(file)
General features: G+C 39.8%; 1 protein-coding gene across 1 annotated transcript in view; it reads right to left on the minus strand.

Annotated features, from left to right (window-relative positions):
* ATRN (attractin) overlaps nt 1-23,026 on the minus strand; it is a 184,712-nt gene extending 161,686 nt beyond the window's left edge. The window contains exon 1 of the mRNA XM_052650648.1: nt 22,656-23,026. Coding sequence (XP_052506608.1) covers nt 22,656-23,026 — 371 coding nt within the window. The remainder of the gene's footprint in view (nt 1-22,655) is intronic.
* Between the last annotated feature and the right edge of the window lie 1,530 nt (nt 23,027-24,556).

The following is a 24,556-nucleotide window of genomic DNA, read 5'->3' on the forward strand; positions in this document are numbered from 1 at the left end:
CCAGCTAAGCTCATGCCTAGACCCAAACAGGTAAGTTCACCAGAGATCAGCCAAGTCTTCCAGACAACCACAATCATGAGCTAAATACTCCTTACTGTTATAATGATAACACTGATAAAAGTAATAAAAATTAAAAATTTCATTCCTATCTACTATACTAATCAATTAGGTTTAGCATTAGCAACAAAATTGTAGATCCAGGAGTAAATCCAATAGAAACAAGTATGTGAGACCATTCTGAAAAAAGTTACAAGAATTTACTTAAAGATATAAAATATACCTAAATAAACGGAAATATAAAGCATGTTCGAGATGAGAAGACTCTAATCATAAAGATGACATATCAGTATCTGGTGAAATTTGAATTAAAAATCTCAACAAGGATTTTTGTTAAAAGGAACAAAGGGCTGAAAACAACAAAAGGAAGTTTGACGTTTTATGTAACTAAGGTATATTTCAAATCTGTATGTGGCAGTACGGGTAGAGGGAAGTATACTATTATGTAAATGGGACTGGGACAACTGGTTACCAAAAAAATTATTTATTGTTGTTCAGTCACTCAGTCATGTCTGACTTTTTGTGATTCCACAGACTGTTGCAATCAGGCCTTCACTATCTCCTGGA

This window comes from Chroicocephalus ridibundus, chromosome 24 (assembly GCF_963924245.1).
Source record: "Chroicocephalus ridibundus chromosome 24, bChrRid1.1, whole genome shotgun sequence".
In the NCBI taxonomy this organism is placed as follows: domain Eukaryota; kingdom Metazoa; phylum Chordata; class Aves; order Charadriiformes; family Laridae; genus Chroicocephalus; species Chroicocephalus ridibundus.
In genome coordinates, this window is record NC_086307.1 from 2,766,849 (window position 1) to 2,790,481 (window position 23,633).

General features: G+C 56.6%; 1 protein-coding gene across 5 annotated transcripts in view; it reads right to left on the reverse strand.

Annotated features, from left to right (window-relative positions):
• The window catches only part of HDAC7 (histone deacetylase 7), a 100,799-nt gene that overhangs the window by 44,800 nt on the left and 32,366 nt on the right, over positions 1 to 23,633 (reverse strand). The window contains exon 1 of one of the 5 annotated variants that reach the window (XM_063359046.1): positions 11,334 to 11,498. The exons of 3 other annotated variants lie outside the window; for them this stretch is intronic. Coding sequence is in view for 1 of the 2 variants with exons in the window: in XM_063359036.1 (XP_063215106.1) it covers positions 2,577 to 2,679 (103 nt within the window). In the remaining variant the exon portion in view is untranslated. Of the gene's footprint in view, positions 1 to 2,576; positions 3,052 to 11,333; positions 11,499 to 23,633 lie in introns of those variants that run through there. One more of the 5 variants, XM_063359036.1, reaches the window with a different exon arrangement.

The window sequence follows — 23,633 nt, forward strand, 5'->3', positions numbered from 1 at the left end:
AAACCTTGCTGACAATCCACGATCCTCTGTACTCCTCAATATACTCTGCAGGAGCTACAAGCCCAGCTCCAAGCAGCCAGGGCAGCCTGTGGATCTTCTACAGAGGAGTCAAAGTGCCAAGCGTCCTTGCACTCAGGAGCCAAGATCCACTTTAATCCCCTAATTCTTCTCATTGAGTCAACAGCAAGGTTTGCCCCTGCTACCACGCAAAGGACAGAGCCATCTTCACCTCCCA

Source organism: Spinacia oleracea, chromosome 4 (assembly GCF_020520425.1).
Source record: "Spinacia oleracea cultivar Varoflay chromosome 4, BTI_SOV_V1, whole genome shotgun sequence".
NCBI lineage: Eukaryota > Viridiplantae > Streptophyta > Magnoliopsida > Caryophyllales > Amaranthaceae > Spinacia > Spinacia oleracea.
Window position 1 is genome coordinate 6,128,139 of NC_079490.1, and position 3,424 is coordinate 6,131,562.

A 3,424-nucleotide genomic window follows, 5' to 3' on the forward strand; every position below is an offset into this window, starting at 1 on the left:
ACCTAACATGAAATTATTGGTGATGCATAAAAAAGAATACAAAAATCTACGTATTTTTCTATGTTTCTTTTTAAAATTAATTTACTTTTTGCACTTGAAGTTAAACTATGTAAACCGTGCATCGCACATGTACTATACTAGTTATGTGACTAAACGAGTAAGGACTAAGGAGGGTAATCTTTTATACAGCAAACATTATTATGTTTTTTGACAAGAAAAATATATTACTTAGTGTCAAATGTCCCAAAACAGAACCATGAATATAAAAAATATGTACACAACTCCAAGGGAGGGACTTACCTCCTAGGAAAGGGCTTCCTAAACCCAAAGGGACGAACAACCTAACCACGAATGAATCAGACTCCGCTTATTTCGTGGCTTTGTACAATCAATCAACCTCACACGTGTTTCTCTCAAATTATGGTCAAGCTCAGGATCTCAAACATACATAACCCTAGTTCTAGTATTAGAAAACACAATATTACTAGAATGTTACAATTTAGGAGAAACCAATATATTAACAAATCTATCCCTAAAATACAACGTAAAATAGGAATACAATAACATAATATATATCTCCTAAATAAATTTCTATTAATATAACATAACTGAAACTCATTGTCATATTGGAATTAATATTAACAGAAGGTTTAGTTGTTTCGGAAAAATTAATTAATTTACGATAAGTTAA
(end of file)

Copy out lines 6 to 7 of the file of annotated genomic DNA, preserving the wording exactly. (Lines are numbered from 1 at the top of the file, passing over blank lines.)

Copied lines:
CCAGCTAAGCTCATGCCTAGACCCAAACAGGTAAGTTCACCAGAGATCAGCCAAGTCTTCCAGACAACCACAATCATGAGCTAAATACTCCTTACTGTTATAATGATAACACTGATAAAAGTAATAAAAATTAAAAATTTCATTCCTATCTACTATACTAATCAATTAGGTTTAGCATTAGCAACAAAATTGTAGATCCAGGAGTAAATCCAATAGAAACAAGTATGTGAGACCATTCTGAAAAAAGTTACAAGAATTTACTTAAAGATATAAAATATACCTAAATAAACGGAAATATAAAGCATGTTCGAGATGAGAAGACTCTAATCATAAAGATGACATATCAGTATCTGGTGAAATTTGAATTAAAAATCTCAACAAGGATTTTTGTTAAAAGGAACAAAGGGCTGAAAACAACAAAAGGAAGTTTGACGTTTTATGTAACTAAGGTATATTTCAAATCTGTATGTGGCAGTACGGGTAGAGGGAAGTATACTATTATGTAAATGGGACTGGGACAACTGGTTACCAAAAAAATTATTTATTGTTGTTCAGTCACTCAGTCATGTCTGACTTTTTGTGATTCCACAGACTGTTGCAATCAGGCCTTCACTATCTCCTGGA

This window comes from Chroicocephalus ridibundus, chromosome 24 (assembly GCF_963924245.1).